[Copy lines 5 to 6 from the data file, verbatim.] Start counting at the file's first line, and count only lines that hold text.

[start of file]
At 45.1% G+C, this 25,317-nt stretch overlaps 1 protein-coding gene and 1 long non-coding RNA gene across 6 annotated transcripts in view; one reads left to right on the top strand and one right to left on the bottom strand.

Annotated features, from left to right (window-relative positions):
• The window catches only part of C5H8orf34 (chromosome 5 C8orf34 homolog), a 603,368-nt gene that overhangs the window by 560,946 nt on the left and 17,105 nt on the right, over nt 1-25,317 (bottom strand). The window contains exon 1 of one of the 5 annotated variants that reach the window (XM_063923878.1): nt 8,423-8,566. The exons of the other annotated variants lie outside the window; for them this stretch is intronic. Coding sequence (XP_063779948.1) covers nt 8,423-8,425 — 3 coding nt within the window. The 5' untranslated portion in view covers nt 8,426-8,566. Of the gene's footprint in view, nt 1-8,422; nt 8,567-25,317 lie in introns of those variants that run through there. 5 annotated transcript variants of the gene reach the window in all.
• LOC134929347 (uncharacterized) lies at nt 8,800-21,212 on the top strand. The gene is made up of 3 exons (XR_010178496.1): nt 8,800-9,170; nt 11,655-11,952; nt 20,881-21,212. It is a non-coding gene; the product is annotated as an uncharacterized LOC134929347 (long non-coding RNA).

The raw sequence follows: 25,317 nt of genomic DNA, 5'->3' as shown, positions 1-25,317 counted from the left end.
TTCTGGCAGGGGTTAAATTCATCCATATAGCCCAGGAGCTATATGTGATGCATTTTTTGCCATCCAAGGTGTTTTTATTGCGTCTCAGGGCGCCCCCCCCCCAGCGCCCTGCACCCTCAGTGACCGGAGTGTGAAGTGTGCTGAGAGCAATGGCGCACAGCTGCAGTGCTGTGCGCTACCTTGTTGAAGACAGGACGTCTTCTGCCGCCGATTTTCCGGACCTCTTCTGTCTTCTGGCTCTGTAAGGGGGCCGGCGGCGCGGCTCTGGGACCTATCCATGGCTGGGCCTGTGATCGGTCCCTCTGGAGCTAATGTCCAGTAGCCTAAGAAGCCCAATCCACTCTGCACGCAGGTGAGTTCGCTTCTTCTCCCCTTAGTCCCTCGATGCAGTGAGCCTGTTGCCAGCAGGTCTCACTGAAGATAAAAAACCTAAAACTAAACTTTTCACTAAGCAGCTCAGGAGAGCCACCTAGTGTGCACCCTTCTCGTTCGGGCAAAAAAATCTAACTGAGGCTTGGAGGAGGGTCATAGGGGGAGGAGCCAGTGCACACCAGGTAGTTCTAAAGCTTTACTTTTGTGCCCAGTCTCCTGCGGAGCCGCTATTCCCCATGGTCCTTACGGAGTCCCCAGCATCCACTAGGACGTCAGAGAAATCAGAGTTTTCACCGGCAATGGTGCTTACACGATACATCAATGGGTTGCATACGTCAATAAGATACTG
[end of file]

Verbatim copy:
The raw sequence follows: 25,317 nt of genomic DNA, 5'->3' as shown, positions 1-25,317 counted from the left end.
TTCTGGCAGGGGTTAAATTCATCCATATAGCCCAGGAGCTATATGTGATGCATTTTTTGCCATCCAAGGTGTTTTTATTGCGTCTCAGGGCGCCCCCCCCCCAGCGCCCTGCACCCTCAGTGACCGGAGTGTGAAGTGTGCTGAGAGCAATGGCGCACAGCTGCAGTGCTGTGCGCTACCTTGTTGAAGACAGGACGTCTTCTGCCGCCGATTTTCCGGACCTCTTCTGTCTTCTGGCTCTGTAAGGGGGCCGGCGGCGCGGCTCTGGGACCTATCCATGGCTGGGCCTGTGATCGGTCCCTCTGGAGCTAATGTCCAGTAGCCTAAGAAGCCCAATCCACTCTGCACGCAGGTGAGTTCGCTTCTTCTCCCCTTAGTCCCTCGATGCAGTGAGCCTGTTGCCAGCAGGTCTCACTGAAGATAAAAAACCTAAAACTAAACTTTTCACTAAGCAGCTCAGGAGAGCCACCTAGTGTGCACCCTTCTCGTTCGGGCAAAAAAATCTAACTGAGGCTTGGAGGAGGGTCATAGGGGGAGGAGCCAGTGCACACCAGGTAGTTCTAAAGCTTTACTTTTGTGCCCAGTCTCCTGCGGAGCCGCTATTCCCCATGGTCCTTACGGAGTCCCCAGCATCCACTAGGACGTCAGAGAAATCAGAGTTTTCACCGGCAATGGTGCTTACACGATACATCAATGGGTTGCATACGTCAATAAGATACTG